Björn Conrad, CEO and co-founder of Sinolytics, has almost two decades of China experience. He is an internationally recognized expert on China’s digital and technological transformation. Before starting Sinolytics, he was the Vice President of the Mercator Institute for China Studies (MERICS).
Sinolytics is a specialized consultancy providing expert analysis and strategic advice on China. The Berlin-based company puts a focus on the opportunities and challenges arising from China’s rapid technological and digital transformation. The Sinolytics team of analysts includes leading experts on China’s technological advances, digital disruption of traditional sectors as well as the Chinese government’s industrial and technology policies.
Before starting Sinolytics in 2018, Conrad was Vice President and part of the founding team of the Mercator Institute for China Studies. MERICS is one of the world’s largest think tanks for practical research into contemporary China. It provides analysis and advice to decision-makers as well as information for the media and the general public. In this position, he was appointed to serve in several China expert commissions of the German Federal Government.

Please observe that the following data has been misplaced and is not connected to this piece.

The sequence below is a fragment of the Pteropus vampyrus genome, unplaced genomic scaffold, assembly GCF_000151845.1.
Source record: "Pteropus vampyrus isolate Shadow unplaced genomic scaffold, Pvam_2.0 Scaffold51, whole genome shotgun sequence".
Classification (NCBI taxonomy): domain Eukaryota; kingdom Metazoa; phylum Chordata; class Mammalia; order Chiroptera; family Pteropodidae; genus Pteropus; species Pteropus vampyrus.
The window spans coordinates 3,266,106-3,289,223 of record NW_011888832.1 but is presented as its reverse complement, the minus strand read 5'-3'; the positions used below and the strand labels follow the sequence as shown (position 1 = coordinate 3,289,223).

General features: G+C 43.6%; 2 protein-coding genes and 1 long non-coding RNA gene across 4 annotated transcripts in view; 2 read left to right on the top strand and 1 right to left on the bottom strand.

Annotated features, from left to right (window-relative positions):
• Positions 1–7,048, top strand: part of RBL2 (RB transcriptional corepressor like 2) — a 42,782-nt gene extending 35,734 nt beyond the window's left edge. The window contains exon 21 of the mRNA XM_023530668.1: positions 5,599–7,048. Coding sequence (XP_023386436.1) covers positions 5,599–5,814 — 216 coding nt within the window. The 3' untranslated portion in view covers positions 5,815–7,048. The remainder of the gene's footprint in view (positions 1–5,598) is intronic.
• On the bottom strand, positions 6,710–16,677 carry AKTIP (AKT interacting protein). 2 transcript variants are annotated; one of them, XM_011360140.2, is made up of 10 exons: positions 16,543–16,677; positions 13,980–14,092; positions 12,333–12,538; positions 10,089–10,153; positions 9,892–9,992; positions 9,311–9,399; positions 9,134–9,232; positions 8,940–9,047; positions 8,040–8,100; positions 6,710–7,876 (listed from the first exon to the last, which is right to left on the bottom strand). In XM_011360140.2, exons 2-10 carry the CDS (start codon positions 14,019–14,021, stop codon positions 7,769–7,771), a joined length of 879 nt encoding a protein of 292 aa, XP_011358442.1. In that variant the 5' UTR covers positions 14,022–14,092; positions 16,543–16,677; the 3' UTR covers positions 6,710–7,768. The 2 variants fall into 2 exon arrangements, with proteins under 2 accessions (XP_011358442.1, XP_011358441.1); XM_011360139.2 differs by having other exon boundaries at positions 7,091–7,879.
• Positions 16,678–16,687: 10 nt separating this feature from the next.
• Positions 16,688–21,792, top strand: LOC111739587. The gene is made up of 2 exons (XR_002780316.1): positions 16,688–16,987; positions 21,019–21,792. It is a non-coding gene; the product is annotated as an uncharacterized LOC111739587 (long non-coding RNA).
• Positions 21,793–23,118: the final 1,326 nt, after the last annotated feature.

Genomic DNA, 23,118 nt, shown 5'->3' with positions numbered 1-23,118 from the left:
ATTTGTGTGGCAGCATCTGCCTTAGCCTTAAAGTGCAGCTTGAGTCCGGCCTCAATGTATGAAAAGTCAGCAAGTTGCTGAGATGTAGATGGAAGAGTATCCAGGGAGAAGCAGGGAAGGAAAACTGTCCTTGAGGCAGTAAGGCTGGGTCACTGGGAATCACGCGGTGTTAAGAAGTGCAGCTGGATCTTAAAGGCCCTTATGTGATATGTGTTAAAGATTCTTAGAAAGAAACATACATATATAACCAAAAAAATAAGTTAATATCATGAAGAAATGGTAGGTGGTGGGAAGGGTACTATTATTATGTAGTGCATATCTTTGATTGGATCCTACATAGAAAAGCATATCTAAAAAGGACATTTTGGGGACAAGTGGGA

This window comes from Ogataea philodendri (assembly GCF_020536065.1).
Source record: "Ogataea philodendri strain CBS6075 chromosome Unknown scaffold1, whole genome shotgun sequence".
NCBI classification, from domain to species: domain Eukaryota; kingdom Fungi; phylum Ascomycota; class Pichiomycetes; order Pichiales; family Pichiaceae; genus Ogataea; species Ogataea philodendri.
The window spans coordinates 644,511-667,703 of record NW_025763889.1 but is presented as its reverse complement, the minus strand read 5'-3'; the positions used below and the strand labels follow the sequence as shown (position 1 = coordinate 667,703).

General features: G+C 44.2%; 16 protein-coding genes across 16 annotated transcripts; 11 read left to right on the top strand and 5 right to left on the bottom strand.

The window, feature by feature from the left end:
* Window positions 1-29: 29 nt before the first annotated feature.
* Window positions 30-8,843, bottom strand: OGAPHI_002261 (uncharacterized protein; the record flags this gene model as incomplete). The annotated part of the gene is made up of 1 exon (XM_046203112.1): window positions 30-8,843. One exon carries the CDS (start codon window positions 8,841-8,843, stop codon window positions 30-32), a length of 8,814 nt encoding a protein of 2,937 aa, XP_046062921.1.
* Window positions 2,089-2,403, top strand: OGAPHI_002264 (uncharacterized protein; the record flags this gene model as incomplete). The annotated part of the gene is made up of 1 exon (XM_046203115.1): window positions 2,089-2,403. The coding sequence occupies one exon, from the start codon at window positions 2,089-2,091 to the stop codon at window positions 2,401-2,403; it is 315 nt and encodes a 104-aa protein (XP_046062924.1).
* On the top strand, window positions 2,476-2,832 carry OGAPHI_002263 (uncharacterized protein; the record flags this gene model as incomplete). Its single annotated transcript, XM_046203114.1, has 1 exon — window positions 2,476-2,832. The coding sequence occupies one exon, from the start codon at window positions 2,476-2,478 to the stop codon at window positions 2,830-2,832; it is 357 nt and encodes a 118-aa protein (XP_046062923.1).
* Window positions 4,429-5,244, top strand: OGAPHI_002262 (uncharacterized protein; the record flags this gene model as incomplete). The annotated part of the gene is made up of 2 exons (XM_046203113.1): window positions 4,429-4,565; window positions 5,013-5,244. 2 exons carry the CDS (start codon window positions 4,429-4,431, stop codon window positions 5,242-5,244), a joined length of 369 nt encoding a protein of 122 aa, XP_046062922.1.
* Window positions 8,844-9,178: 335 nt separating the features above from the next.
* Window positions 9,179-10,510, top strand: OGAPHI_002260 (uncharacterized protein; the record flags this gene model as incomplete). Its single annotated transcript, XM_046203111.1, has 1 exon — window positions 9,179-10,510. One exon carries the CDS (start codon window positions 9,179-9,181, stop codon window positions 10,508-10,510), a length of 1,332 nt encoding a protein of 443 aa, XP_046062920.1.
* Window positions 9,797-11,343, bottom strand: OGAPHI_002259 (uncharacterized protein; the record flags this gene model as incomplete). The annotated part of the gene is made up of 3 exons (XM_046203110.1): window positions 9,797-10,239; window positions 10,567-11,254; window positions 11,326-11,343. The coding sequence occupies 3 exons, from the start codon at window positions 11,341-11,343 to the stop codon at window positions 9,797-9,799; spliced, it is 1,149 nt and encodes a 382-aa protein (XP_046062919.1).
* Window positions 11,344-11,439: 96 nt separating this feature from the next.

Prior to his engagement at MERICS, Conrad worked at the World Bank in Washington D.C. as well as the joint program of the World Bank and the United Nations FAO in Rome. During these years, he designed and managed numerous projects in China and its neighboring countries, spending large parts of his professional live in almost all provinces of the People’s Republic.
Before joining the World Bank, Conrad co-established and managed the “Rising Powers and Global Governance” focus area of the Global Public Policy Institute (GPPi). Prior posts include positions at the Boston Consulting Group, the German Foreign Office in Berlin and the UN Secretariat in New York.
Conrad received a Master of Arts in Sinology, Political Science, Economics from the University of Trier and Peking University as well as Master of Public Policy from the Harvard Kennedy School where he studied from 2005-2007 as a Fulbright scholar.
- Is China becoming a high-tech superpower?
- Research, innovation and education in today's China
- Social Scoring in China
- Commodities and supply chains